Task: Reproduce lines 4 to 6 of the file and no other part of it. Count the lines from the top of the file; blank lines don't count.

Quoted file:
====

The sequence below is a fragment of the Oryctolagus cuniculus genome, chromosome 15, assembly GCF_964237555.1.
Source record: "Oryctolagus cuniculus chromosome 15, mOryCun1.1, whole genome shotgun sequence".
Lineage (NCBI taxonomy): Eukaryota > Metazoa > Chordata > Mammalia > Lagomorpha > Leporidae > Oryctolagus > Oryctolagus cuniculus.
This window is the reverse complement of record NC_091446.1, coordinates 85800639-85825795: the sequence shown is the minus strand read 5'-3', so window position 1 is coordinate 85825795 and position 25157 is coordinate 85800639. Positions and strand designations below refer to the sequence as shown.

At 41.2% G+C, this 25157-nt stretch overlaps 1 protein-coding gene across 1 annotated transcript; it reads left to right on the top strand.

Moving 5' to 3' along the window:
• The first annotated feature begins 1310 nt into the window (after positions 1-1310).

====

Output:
This window is the reverse complement of record NC_091446.1, coordinates 85800639-85825795: the sequence shown is the minus strand read 5'-3', so window position 1 is coordinate 85825795 and position 25157 is coordinate 85800639. Positions and strand designations below refer to the sequence as shown.

At 41.2% G+C, this 25157-nt stretch overlaps 1 protein-coding gene across 1 annotated transcript; it reads left to right on the top strand.

Moving 5' to 3' along the window: